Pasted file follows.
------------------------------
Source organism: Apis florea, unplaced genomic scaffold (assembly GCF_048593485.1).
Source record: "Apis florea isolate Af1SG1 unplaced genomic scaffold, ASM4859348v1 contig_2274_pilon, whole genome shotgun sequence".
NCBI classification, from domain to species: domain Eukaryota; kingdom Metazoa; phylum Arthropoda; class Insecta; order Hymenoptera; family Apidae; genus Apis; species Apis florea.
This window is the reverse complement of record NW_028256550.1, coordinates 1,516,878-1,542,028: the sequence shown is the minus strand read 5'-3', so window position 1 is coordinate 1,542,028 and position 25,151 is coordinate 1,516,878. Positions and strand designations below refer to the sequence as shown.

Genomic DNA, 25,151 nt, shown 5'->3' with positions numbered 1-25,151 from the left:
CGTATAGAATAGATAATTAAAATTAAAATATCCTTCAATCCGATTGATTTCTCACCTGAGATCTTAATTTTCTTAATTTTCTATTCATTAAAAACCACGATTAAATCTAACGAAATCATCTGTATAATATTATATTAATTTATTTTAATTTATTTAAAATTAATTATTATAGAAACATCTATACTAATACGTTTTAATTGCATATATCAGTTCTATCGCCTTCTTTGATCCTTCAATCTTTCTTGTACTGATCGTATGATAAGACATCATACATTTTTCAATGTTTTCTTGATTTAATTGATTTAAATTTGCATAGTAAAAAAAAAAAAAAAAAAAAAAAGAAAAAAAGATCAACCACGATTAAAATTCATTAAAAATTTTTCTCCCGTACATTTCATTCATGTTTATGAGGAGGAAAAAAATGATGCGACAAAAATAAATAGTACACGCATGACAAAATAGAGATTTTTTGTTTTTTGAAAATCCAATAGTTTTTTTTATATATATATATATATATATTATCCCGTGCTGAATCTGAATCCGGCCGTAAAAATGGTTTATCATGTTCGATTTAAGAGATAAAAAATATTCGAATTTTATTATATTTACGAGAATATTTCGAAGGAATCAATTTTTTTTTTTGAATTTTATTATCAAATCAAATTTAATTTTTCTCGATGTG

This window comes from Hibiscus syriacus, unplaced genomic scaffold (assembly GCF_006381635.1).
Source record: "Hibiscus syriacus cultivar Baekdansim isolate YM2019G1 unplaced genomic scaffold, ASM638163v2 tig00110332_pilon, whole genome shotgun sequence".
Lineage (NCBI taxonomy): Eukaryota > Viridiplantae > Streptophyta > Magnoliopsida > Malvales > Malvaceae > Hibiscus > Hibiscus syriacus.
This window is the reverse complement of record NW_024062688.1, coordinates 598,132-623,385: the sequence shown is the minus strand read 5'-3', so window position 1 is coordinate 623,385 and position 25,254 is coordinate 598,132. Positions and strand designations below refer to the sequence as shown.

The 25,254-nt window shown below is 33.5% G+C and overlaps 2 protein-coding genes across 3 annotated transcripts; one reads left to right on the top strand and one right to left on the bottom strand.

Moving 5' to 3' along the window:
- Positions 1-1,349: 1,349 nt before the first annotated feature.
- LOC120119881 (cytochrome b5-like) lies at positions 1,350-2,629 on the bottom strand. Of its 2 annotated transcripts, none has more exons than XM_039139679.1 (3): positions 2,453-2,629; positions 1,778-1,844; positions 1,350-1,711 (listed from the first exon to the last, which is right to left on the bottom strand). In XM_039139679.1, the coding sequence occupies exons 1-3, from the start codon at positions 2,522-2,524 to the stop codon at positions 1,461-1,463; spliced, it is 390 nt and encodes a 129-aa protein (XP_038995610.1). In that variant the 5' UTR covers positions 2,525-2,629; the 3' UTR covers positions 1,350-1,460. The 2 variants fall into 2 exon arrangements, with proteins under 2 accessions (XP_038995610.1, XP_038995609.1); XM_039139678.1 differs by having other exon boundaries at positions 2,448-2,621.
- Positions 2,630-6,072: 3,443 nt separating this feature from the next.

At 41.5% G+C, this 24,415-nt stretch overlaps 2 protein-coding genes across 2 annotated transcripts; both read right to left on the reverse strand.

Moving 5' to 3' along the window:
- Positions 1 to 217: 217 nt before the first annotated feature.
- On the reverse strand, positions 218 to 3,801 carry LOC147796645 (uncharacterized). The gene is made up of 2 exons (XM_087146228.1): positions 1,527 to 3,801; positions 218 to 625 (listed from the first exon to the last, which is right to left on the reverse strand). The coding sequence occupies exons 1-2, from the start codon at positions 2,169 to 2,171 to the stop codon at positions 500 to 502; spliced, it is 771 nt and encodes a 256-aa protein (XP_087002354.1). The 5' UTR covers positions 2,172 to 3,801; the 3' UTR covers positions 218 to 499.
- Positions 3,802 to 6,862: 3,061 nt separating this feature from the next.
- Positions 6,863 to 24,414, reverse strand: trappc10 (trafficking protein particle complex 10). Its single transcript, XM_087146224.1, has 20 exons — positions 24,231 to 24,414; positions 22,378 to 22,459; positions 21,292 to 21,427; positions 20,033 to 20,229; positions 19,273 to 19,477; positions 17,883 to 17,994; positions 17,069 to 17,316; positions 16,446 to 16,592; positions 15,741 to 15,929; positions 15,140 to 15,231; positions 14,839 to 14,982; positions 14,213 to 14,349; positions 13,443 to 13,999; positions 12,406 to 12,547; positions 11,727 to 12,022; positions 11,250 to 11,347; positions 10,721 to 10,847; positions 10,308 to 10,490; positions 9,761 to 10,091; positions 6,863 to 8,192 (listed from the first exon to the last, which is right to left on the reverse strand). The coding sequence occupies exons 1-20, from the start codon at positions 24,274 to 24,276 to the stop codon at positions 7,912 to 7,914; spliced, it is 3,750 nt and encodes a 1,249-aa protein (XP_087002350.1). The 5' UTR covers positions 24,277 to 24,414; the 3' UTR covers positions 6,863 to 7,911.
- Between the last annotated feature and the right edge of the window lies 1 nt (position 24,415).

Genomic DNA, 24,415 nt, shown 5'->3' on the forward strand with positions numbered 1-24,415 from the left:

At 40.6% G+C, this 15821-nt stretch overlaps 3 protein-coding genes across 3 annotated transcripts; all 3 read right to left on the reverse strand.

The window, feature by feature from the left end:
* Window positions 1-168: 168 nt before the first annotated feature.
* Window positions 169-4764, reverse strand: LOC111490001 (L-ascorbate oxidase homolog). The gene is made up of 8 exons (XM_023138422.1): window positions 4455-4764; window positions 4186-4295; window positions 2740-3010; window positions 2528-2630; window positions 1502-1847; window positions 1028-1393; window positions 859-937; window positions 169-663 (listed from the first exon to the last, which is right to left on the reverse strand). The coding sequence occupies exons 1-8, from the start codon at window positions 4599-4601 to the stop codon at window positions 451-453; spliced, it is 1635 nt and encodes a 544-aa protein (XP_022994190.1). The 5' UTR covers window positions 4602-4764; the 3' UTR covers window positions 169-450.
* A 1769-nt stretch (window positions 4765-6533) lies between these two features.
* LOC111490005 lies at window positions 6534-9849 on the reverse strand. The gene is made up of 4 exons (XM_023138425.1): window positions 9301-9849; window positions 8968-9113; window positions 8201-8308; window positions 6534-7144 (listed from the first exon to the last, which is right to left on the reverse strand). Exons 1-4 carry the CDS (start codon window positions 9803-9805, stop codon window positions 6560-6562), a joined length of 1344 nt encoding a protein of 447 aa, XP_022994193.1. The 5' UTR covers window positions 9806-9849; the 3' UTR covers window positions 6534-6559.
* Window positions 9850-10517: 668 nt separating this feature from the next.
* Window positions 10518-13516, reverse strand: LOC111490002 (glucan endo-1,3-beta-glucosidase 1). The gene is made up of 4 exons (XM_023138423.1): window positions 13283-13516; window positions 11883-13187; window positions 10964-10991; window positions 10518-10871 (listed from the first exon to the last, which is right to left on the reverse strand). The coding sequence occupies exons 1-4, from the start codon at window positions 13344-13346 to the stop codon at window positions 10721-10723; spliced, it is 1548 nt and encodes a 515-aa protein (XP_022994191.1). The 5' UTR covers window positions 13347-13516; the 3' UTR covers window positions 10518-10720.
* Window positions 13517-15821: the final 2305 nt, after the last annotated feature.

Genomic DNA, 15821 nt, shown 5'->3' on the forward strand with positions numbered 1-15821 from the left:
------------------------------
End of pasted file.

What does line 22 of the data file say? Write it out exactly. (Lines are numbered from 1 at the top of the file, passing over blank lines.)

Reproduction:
- Between the last annotated feature and the right edge of the window lies 1 nt (position 24,415).